In high school, Matt and Ryan were best friends. More than friends, actually. But in the ensuing ten years, they've lost contact. So when Matt receives an invitation to Ryan's wedding he's ... See full summary »
C. Jay Cox
"All Over The Guy" is a contemporary romantic comedy about the quest to find the "one" when "the one" doesn't know he's the "one." It explores the unlikely pairing of two 20-somethings ... See full summary »
After a series of Broadway flops, songwriter Bert Hanley (Dixon) goes to work at a musical camp for young performers. Inspired by the kids, he finds an opportunity to regain success by staging an altogether new production.
After Marc dumps him, Kyle unites with Gwen and Tiffani to land sexually confused art model Troy by pretending to be straight. However, Marc wants Troy, too, and members from a notorious "ex-gay" group are slipping for the both of them.
Phillip J. Bartell
Emily Brooke Hands,
Two British Chinese gay men decides to re-examine their lives following a death of their friend. Mel sleeps around whilst rejecting the love of Todd and Ash decides to cross dress to find his knight in shining armour.
A funny line from a funny song, but somehow it captures the mood of this light little comedy, made with enough wit and ingenuity to keep our attention, rehashing some tired gay stereotypes with a fresh approach, and in the end just offering a pastiche that should find an appreciative audience. George Bamber takes on his first directing role and uses a comic strip (Eric Orner) translated for the screen by David Vernon and populates his movie with an attractive cast of men (and women) and ably manages to make the individual frames of a comic strip almost become a smooth storyline.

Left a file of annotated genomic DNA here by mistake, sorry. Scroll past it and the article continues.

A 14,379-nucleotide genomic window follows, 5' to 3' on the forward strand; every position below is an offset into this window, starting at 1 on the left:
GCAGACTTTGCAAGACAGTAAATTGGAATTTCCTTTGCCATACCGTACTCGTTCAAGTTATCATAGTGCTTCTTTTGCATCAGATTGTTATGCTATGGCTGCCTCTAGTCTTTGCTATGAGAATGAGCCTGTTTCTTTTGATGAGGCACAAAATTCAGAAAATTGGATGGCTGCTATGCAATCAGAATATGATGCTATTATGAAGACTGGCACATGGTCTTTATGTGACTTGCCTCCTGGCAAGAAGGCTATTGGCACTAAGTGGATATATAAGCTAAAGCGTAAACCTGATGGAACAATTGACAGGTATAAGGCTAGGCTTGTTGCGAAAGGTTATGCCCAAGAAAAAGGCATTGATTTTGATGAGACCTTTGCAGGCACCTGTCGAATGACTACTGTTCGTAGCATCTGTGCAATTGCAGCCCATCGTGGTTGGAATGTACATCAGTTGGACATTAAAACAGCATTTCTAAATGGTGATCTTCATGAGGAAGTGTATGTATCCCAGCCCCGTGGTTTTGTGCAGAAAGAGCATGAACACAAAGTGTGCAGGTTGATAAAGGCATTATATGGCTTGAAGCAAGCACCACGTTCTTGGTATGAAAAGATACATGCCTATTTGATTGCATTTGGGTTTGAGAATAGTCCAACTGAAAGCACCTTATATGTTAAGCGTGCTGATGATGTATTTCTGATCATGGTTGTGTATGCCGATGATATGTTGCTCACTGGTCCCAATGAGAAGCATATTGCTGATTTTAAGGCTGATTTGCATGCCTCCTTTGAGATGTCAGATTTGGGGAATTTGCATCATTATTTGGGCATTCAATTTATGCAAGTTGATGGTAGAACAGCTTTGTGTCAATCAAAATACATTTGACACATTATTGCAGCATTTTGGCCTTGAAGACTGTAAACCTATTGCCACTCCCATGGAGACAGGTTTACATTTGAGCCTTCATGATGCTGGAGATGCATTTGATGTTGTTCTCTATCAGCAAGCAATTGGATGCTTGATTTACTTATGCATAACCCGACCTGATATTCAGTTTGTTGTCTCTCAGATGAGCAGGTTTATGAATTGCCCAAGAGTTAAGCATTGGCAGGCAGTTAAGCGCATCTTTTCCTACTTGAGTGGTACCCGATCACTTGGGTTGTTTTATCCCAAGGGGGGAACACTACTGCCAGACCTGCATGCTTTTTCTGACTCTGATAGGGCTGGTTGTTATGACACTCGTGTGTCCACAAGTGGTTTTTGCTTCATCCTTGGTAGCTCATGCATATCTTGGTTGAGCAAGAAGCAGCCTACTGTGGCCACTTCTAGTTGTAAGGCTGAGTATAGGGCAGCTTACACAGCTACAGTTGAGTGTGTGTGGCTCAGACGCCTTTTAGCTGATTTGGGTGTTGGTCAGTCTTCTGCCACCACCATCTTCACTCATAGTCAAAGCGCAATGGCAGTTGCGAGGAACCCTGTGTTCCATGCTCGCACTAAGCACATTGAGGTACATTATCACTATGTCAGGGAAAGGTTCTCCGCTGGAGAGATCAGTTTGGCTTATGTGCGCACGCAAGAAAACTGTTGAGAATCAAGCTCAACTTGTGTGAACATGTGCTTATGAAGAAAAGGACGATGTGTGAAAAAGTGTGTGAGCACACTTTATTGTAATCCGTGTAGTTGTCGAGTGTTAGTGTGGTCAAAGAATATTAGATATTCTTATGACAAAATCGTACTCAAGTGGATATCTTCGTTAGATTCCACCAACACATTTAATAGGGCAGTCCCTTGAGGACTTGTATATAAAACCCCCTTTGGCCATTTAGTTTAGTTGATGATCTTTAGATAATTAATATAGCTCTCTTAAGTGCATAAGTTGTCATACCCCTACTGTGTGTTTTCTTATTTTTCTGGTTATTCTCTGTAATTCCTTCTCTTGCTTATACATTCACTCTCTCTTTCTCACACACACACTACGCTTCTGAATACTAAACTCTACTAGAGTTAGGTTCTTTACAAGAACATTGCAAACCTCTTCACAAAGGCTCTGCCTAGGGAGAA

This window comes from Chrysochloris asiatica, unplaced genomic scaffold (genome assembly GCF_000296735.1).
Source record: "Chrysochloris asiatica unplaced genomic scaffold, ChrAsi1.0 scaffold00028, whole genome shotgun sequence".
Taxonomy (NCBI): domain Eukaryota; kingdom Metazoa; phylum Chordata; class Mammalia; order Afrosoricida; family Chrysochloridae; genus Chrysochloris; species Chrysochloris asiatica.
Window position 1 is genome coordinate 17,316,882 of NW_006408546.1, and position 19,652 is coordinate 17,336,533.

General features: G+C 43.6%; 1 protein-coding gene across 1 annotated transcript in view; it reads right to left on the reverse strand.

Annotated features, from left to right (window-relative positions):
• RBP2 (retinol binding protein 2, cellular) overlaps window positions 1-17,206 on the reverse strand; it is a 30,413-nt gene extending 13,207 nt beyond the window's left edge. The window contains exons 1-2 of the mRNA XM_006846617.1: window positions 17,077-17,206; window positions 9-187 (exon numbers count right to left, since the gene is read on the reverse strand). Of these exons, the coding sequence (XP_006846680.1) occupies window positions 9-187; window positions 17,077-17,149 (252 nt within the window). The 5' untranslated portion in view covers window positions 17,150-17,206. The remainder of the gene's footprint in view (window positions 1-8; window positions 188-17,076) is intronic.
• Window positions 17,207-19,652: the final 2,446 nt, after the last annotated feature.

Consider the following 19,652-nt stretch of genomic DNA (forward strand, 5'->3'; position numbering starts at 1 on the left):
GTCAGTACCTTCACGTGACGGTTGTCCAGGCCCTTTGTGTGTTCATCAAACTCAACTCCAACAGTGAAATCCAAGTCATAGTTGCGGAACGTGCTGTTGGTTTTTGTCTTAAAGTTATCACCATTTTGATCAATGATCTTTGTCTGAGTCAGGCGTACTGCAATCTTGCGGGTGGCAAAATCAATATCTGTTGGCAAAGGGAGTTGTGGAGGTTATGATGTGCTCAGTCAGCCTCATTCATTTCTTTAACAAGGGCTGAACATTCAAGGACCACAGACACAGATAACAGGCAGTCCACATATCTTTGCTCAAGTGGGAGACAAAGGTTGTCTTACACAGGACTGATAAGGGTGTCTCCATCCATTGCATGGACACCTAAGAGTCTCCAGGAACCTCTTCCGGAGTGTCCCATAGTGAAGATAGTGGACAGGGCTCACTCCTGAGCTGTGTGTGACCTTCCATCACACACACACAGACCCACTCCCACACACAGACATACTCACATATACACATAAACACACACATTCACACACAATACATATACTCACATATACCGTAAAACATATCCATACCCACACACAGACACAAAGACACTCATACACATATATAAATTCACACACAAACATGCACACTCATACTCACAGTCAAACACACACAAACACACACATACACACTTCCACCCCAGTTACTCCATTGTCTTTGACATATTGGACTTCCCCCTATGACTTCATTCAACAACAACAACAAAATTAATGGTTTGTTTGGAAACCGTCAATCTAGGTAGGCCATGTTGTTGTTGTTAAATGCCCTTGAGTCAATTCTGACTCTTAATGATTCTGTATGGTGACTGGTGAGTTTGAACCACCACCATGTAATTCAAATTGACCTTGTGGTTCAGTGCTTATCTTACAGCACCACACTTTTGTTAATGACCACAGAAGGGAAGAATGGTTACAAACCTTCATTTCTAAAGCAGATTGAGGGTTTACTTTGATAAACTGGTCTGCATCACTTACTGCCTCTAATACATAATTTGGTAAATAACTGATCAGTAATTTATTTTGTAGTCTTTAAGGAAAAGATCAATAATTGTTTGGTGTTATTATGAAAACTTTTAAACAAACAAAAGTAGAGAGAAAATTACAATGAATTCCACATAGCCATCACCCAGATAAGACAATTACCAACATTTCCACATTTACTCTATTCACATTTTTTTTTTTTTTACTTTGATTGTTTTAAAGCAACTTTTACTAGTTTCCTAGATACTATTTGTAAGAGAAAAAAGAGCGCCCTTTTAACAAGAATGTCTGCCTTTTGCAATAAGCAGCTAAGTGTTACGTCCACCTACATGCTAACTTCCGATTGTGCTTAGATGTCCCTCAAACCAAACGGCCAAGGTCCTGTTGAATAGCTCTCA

Ethan Green (the talented Daniel Letterle) has problems with relationships: he has been in many from Juarez (Ramon De Ocampo) who still lives with Ethan's gay boy loving mother Harper (Meredith Baxter), to previously closeted baseball player Leo (Diego Serrano), to Kyle (David Monahan) to the very young Punch (Dean Shelton). The crux of the story revolves around the difficulty of selling Leo's house and the ways in which the various ex-lovers interact provides the somewhat frustrating line of dialogue.
Comic relief is supplied by two elderly gentlemen known as the Hat Sisters (Joel Brooks and Richard Riehle) as well as the shenanigans of the real estate people. Of course we know from the beginning who will end up with whom, but the getting there is fairly fun. The cast obviously has such a good time with the film that they forget to enunciate and so much of the dialogue is swallowed. But they are all fun to watch so it matters little that the superficial aspects of the story remain sub rosa. Grady Harp, October 06
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